Nissan Sentra Accelerator Issues

I have an 03 Nissan Sentra 1.8 with 200k miles. A year ago I started having an issue with the accelerator. When I drive the car the accelerator stops working. It idles perfectly, but when I step on the gas, I get almost no reaction. It does increase RPM about 200, but that is all. When I first start the car, the accelerator works for the first five to eight seconds, which leads me to think it is some kind of sensor. There is no check engine light.

I’ve tried replacing the throttle body (which includes the throttle position sensor), mass airflow sensor, and the fuel pump. I had it on to the dealership and they reprogrammed the computer, but the issue persists. Last bit of information I can think of is that the problem used to disappear when the car sat for a few days. So I had been driving it only once or twice a week. Unfortunately, the problem is now constant.

I’ve scoured the internet, but no answers. Many people talked about the throttle position sensor, which I replaced, but to no avail. Other users on this site have had the same issue, but none of the threads ended with an answer.
Your help is greatly appreciated.

A throttle position sensor is usually a potentiometer, with ground on one side, some positive voltage on the other and an in-between-ground-and-positive-voltage on the third pin. That variable voltage is in some proportion to how much your throttle plate is opened up. That level goes back to the computer that decides to adjust your fuel air mixture, among other things.
Using a multimeter, measure to make sure one side of that sensor is indeed attached ground, the other some fixed positive voltage* and that the third pin indeed varies when you open the throttle.

I’m not saying your TPS, the ECM or wiring to it is at fault but it is a place to start.

(*it could be anything, depending on your car. I’ve seen them to read 5V on Japanese cars. )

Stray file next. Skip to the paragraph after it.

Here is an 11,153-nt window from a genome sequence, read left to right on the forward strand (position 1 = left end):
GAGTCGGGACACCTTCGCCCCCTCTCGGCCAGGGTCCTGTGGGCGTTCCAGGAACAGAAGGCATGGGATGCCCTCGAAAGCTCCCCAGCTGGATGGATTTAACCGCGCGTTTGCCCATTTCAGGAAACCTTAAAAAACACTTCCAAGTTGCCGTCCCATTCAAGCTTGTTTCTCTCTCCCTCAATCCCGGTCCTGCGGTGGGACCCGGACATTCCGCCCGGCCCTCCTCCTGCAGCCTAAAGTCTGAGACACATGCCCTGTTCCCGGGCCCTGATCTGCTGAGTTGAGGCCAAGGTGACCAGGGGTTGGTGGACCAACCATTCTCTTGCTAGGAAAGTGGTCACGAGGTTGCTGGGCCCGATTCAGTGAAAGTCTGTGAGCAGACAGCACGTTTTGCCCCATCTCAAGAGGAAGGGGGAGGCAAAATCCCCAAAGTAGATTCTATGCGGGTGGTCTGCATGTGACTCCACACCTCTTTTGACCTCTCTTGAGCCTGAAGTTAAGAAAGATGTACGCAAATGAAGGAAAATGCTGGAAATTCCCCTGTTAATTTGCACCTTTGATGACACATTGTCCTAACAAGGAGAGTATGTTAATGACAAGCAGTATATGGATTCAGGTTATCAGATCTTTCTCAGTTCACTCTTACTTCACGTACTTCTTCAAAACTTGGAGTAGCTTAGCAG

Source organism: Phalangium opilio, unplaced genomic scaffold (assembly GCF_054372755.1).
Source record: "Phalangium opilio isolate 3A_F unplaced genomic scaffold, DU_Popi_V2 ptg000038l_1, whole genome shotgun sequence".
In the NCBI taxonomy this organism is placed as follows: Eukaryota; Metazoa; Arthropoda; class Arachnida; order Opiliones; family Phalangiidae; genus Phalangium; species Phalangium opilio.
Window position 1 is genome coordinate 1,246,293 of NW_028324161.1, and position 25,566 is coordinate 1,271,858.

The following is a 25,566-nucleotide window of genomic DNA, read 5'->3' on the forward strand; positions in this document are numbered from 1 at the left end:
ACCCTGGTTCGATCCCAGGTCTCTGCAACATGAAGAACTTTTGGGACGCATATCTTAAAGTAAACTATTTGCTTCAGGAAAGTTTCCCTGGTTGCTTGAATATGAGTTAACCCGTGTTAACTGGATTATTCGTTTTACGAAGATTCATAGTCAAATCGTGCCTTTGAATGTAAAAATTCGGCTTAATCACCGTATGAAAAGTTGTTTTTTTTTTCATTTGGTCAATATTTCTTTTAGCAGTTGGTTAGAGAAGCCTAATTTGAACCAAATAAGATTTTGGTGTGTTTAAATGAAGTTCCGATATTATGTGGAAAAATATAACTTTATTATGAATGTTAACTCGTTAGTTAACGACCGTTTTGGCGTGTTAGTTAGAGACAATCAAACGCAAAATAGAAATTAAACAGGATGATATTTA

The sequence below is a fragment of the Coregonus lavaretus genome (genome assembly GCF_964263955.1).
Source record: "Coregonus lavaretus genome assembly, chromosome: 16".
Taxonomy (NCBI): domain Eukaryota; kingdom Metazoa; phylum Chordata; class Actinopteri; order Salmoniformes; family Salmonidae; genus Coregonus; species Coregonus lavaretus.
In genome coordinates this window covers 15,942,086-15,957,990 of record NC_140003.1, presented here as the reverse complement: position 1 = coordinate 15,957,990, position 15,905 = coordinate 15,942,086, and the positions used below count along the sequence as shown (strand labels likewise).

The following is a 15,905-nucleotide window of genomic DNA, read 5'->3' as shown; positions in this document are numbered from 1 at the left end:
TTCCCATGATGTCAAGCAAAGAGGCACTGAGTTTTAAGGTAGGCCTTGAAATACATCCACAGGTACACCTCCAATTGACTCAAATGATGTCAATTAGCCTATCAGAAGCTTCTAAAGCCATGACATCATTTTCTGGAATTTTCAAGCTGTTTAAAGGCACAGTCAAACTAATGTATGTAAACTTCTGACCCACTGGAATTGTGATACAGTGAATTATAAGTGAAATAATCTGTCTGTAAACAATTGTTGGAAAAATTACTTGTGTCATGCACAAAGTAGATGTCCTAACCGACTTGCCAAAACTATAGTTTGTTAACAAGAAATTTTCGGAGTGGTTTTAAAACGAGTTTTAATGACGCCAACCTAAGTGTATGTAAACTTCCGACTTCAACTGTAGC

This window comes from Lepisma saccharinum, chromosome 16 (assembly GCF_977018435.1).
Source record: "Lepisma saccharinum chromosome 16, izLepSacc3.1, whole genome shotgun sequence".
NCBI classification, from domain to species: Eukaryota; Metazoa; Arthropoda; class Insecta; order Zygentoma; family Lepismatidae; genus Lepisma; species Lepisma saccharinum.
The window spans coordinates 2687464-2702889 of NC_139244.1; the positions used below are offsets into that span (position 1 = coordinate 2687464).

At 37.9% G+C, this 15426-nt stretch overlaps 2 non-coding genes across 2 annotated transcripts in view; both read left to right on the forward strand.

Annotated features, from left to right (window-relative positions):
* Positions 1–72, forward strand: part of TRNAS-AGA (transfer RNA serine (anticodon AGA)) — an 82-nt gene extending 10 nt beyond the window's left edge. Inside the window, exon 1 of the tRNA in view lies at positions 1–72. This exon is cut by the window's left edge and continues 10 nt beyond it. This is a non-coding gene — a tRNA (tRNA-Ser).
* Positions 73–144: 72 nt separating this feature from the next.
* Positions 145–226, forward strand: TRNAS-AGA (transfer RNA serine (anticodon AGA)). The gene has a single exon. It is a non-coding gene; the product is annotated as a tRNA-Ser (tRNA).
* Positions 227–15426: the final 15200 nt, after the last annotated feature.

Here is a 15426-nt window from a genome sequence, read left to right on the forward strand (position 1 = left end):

Not sure I have the skills for that, but I will certainly give it a shot, Thanks!

Perhaps ask your mechanic to check that for you. It seems like they are just throwing parts at it where it may have very well have been an intermittent connection to your Throttle Position Sensor. Now that they’ve replaced the throttle body, that intermittent connection may now be even worse. They’ve fooled around with the wiring, after all.

That’s the direction I’d start looking into first. It getting worse is a clue.

The only worry I have is that from what I’ve read, if you disconnect the TPS, then you have to get it reprogrammed. I may have to stick the probe into the wire sheath… does that sound right?

Oh, and I can’t blame a mechanic. I am the mechanic. Although the dealership should have been able to tell me more than they did. The most frustrating part is that while I have found plenty of people with this issue, no one has ever had an answer that actually worked.

Thanks for your help.

Reprogramming for a throttle position sensor? That just seems very unlikely, unless they have variability in their stocked parts and they make up for it by having it relearn each value. That would be totally hosed because it would imply that this part cannot be replaced by anyone other than a dealer. Also, how would it know that you unplugged it and it needs reprogramming?
Seems like bogus info but maybe someone here knows for sure.

How did you reprogram it when you replaced the throttle body, then?

I’d still check the wiring to it. It should have occurred to a half way decent mechanic worth some salt that perhaps the wiring is fouled up.